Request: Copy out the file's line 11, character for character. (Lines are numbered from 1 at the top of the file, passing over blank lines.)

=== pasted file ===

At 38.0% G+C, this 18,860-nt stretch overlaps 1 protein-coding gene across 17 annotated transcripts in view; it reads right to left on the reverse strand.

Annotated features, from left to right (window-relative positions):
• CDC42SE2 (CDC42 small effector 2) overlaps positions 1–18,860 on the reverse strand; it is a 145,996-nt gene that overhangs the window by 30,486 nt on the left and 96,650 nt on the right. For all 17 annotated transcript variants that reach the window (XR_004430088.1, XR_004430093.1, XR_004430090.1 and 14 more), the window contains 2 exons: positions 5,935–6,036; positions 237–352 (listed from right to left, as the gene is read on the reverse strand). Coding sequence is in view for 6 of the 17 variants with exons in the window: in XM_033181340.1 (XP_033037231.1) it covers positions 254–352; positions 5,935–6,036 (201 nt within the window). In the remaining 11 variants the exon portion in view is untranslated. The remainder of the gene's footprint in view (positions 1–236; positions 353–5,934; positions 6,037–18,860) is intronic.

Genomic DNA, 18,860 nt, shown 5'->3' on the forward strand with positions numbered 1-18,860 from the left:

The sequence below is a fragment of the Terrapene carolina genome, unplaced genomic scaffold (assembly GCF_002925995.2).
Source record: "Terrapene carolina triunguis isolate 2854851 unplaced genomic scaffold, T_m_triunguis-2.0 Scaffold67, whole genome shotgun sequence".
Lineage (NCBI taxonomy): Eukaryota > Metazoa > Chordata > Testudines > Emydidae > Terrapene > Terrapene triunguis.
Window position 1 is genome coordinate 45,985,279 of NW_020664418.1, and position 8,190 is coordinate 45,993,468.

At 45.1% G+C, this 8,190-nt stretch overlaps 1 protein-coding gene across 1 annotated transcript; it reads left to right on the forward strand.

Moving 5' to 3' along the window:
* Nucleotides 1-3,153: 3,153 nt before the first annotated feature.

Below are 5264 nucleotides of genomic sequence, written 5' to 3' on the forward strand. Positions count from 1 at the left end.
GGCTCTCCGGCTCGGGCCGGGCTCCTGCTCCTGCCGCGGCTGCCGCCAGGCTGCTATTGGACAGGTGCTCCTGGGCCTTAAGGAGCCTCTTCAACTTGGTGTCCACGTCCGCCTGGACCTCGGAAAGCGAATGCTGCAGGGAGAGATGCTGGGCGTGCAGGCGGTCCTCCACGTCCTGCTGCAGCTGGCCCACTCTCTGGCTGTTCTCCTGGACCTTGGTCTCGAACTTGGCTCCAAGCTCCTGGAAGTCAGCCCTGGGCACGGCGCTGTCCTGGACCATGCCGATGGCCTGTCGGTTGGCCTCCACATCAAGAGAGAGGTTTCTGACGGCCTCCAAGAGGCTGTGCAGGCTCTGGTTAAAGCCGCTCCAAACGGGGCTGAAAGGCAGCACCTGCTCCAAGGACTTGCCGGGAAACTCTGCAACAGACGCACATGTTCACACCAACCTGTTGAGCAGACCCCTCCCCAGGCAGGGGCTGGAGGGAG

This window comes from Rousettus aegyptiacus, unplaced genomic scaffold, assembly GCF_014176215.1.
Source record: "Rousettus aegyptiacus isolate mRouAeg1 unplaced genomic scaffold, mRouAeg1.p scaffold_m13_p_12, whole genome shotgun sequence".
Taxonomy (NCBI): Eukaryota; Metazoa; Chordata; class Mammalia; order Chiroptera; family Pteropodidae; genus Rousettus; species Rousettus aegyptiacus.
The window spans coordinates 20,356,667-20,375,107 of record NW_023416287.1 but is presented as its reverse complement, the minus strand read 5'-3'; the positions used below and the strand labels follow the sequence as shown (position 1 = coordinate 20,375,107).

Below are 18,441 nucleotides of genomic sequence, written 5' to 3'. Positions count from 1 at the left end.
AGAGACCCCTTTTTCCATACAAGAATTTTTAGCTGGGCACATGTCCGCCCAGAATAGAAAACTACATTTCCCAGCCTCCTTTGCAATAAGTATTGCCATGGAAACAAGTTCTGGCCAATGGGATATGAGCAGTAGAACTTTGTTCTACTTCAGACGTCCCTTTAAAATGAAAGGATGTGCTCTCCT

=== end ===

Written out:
* Nucleotides 1-3,153: 3,153 nt before the first annotated feature.